The Biden administration will end its support for proposals on data flows, data localization and source code being discussed in World Trade Organization negotiations on e-commerce to ensure sufficient “policy space” for the U.S. and others to assess their approaches to digital trade, Inside U.S. Trade has learned.
The U.S. will announce the decision at the WTO on Wednesday morning at a meeting of countries that are party to the joint statement initiative on e-commerce.
In a statement, Office of the U.S. Trade Representative spokesman Sam Michel noted that “many countries, including the United States, are examining their approaches to data and source code, and the impact of trade rules in these areas.”
“In order to provide enough policy space for those debates to unfold, the United States has removed its support for proposals that might prejudice or hinder those domestic policy considerations,” he added.
USTR believes the plurilateral initiative is important, however, and the U.S. “intends to remain an active participant in those talks,” Michel said.
The move – which followed consultations with Congress – marks a departure for the U.S. on digital trade sure to anger some tech companies and their backers in Congress.
The decision drew praise from Senate Finance Committee member Elizabeth Warren (D-MA), who has long contended that “Big Tech” companies are angling to use trade deals to pre-empt domestic regulations and international rules.
In a statement, she said “Big Tech lobbyists are trying to use trade deals to undermine the Biden administration’s efforts to promote competition, and it’s welcome news that [USTR] Ambassador Tai is rejecting that effort at the WTO.”
“We need to make clear that digital rules favoring Big Tech monopolies are a non-starter for the U.S. in any trade agreement, including IPEF,” she added, referring to the U.S.-led Indo-Pacific Economic Framework for Prosperity, which includes a digital trade component.
But Nigel Cory, associate director for trade policy at the Information Technology and Innovation Foundation, a think tank focused on technology policy that receives funding from a wide range of donors including major tech companies, blasted the decision.
“The United States’ decision to walk away from long-running negotiations on new, much needed digital trade rules is nonsensical,” he said in an email. “Data and digital technologies are the future of the U.S. economy – not steel, agriculture, or other traditional economic sectors. The United States is stepping away from good faith efforts to work with likeminded partners – Australia, Canada, Japan, Singapore, the United Kingdom, and many others – to develop new, high-standard rules for today’s digital economy.”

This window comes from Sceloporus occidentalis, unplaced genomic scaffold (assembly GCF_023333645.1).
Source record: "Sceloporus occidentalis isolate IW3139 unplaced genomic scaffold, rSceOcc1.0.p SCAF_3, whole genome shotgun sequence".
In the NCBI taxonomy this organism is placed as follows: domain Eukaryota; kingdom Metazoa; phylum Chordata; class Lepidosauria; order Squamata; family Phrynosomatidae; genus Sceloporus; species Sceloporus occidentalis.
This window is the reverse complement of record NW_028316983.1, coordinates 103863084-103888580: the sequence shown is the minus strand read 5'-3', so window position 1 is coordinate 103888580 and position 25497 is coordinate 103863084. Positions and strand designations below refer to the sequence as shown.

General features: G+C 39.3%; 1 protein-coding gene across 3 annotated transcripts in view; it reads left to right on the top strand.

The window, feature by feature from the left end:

USTR, he charged, “doesn’t wanted balanced trade rules, but ones that allow countries to discriminate against U.S. tech firms. It’s truly misguided that USTR decided to withdraw from global efforts at the WTO in a response to the views of a few progressive congressional representatives, who otherwise tried and failed to pass to their own preferred competition policy in the democratic forum of the U.S. Congress.”
Cory said the provisions USTR will back away from in the e-commerce talks, covering data flows, data localization and source code, have larger implications. He contended that they are “in direct response to Chinese digital protectionism and authoritarianism, which the Biden administration is otherwise supposed to be counteracting in cooperation with likeminded trading partners. It also tells us all we need to know about what to expect on data and digital trade in the Indo-Pacific Economic Framework – nothing of substance.”
In August, Inside U.S. Trade reported that participants in the plurilateral negotiations on e-commerce – more than 80 overall, including China, the European Union and many other large economies – had largely agreed to provisions on a swath of digital trade-facilitating provisions but remained divided on thornier issues like privacy and cross-border data flows. The negotiations are being led by Japan, Australia and Singapore; the three have said they hope to achieve a “substantial conclusion” of the talks by the end of 2023.
An Aug. 4 text, however, showed that while a majority of the provisions were largely finished, a small number of key issues were still very much in play – including some on privacy, cross-border data flows, data localization and source code.
On cross-border data flows, participants as of August were not in agreement on how much or even whether to narrow a commitment to allowing such flows. The U.S. was backing the broadest option: “No [party/member] shall prohibit or restrict the cross-border transfer of information, including personal information, by electronic means, if this activity is for the conduct of the business of a covered person,” the text read. -- Dan Dupont (email@example.com)